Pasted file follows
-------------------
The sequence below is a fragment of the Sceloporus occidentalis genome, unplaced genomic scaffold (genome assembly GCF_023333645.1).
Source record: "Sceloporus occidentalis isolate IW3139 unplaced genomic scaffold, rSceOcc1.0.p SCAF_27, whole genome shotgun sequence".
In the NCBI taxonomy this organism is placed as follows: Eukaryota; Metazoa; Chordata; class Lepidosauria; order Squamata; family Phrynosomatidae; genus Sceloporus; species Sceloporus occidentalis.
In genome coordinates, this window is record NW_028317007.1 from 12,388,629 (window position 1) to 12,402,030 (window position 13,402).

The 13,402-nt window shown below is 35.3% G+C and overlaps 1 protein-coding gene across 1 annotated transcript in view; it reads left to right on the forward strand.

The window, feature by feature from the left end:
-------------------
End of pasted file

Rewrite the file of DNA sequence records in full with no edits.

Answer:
The sequence below is a fragment of the Sceloporus occidentalis genome, unplaced genomic scaffold (genome assembly GCF_023333645.1).
Source record: "Sceloporus occidentalis isolate IW3139 unplaced genomic scaffold, rSceOcc1.0.p SCAF_27, whole genome shotgun sequence".
In the NCBI taxonomy this organism is placed as follows: Eukaryota; Metazoa; Chordata; class Lepidosauria; order Squamata; family Phrynosomatidae; genus Sceloporus; species Sceloporus occidentalis.
In genome coordinates, this window is record NW_028317007.1 from 12,388,629 (window position 1) to 12,402,030 (window position 13,402).

The 13,402-nt window shown below is 35.3% G+C and overlaps 1 protein-coding gene across 1 annotated transcript in view; it reads left to right on the forward strand.

The window, feature by feature from the left end: